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In mid-December Daimler AG will start turning over about 100 battery-powered Smart ForTwos to customers in Central London for a large-scale field test. The cars will be leased mainly to fleets, including the London police, for a four-year trial that will eventually also include two other European cities. The first batch of cars will be equipped with a nickel metal hydride battery packs that should give a range of about 65 miles from a three and a half hour charge. London was chosen for the first trial because they already have a network of free public charging stations. If the test goes well, Daimler plans to launch the electric Smart commercially as soon as 2010.

[Source: Financial Times]


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  • 8 Comments
      • 7 Years Ago
      What's the relationship between Daimler's development efforts and those of Hybrid Technologies, who are promoting a LiI battery BEV Smart. They have similar specs, but there is no mention of an association other than Daimler providing rolling chassis to HT.

      Anyone out there have the scoop?
      • 7 Years Ago
      "as soon as 2010", that soon! I can't wait, no, really, I Can't Wait!
      • 7 Years Ago
      I've had it. I am moving to Europe.
      • 7 Years Ago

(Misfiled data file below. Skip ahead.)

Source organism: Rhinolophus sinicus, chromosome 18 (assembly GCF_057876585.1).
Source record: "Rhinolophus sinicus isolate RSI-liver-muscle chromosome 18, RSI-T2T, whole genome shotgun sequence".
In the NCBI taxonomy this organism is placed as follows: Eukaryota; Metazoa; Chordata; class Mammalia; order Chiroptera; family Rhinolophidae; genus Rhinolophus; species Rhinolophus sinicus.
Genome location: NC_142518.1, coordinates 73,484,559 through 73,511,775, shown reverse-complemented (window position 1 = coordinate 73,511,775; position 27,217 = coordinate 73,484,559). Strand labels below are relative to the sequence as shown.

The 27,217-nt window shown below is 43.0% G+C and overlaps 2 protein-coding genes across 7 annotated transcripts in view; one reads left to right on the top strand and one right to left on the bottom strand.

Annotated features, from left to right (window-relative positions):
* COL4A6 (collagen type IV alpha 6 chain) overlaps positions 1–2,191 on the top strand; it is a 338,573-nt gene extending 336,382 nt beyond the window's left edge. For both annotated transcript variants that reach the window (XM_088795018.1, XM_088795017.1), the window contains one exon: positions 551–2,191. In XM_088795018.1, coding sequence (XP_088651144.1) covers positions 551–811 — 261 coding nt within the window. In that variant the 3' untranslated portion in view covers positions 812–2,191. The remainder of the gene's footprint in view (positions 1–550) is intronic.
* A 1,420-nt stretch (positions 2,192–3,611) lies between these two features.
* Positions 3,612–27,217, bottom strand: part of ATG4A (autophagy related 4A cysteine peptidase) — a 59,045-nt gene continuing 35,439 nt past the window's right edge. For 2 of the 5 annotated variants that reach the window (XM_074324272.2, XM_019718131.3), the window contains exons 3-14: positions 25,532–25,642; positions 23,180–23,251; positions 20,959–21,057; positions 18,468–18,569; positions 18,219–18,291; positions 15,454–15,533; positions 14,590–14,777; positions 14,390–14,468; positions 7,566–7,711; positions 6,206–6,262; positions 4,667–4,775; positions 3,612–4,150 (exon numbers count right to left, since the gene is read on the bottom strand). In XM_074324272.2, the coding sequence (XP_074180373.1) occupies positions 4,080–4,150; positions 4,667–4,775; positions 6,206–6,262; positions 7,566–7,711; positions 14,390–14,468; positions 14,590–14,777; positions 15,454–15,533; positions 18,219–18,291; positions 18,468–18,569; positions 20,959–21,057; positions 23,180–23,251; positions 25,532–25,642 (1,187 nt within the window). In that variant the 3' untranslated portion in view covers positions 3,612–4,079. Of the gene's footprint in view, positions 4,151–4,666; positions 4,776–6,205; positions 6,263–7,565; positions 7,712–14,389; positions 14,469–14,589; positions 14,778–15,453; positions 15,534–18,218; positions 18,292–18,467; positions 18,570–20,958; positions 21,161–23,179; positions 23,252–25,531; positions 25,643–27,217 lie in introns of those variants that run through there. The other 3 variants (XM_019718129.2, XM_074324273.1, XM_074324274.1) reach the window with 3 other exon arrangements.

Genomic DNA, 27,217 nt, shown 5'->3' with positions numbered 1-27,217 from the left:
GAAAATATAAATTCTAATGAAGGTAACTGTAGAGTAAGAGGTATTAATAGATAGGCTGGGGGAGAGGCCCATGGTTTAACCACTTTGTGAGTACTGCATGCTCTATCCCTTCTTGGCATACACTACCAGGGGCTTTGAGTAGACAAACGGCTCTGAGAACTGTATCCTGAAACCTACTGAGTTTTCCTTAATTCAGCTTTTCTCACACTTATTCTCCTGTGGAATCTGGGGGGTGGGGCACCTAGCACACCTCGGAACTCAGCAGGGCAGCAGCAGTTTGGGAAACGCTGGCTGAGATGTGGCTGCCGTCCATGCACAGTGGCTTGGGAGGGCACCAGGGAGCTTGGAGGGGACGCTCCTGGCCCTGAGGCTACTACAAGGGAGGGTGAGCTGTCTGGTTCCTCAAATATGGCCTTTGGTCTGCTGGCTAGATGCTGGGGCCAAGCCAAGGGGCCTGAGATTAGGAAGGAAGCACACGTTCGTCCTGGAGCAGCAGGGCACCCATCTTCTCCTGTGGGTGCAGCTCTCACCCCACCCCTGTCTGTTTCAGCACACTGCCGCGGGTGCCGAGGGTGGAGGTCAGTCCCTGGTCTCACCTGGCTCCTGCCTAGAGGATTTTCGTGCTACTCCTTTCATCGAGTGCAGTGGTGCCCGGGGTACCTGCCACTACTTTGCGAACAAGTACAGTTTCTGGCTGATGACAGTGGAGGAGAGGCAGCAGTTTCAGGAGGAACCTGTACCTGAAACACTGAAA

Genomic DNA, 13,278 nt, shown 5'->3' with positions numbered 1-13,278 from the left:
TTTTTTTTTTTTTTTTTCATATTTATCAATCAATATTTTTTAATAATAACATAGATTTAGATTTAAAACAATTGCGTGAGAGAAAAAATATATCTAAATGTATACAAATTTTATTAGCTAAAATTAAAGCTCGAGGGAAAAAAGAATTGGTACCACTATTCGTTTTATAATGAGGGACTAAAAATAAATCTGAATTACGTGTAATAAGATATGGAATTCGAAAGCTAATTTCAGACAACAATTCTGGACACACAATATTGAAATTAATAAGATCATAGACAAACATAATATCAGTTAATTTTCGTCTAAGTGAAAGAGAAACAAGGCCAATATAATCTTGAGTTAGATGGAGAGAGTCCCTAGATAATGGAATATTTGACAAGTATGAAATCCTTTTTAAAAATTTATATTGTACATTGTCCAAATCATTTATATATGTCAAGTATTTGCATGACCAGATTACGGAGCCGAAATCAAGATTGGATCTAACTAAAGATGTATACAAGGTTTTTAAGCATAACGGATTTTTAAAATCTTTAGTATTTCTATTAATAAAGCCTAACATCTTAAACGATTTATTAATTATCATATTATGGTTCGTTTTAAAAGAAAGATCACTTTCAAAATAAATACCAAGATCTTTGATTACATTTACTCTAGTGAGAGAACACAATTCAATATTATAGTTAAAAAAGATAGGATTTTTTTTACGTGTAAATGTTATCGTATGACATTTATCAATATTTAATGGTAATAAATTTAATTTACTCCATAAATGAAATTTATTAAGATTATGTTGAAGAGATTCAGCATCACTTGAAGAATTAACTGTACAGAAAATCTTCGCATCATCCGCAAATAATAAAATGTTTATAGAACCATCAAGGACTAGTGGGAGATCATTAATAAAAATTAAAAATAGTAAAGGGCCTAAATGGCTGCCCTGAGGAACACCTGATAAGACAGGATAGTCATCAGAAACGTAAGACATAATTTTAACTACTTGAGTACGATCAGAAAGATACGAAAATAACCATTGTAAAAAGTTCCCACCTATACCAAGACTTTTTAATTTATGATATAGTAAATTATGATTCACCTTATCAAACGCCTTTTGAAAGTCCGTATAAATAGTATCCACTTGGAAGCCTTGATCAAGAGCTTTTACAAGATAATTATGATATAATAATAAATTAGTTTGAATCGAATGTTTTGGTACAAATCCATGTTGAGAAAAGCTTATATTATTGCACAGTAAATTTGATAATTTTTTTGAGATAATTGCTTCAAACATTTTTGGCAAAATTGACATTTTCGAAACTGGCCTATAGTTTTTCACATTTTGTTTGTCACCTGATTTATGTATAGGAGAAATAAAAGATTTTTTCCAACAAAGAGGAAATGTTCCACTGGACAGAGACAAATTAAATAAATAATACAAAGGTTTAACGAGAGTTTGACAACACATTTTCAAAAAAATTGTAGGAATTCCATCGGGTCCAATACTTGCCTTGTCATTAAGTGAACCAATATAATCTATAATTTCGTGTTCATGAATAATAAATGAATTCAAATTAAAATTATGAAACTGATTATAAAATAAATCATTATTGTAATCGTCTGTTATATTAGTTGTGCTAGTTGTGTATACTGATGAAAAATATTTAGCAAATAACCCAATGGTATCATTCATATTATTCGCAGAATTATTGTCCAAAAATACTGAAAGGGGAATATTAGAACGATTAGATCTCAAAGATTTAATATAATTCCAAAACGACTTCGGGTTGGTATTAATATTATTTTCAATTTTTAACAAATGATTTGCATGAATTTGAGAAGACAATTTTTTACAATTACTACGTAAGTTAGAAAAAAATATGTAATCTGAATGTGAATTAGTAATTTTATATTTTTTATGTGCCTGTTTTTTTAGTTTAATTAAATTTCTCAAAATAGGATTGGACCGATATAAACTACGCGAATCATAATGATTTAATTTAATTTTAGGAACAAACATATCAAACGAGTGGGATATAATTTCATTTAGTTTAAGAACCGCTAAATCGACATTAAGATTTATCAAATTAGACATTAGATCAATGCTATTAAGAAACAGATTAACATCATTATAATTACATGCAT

Another round of testing???

      http://www.autobloggreen.com/2006/07/18/zytek-drivetrain-will-power-the-new-smart-ev/

      Hurry up and sell the things, already!
      • 7 Years Ago
      I saw one of these in America, Marietta GA to be precise, about a week ago. It looked quite good. It made me want one.
      • 7 Years Ago
      I expect London's finest will appreciate the smooth, quiet operation of these vehicles on regular patrol duty incl. especially, enforcing traffic laws. However, total daily range may be an issue because recharging takes so long. Switching to modern Li-ion chemistries would address that problem, perhaps Daimler will do so part-way through the trial. Four years is a long time, after all.

      That said, in a highly congested city such as London, police might actually arrive on scene faster if the batteries were applied to smaller two- or three-wheeled vehicles instead. Unfortunately, safety concerns, the wet climate and the as-yet immature state of the technology make that unlikely for now.
      • 7 Years Ago
      This truly is exciting! I want to move to Europe now too!
      GoingGreenNow
      • 7 Years Ago
      They better not try and say there's no market for them after the field tests...like the EV1's here in America.

      AlienFarmer
      http://www.SolarCoupons.com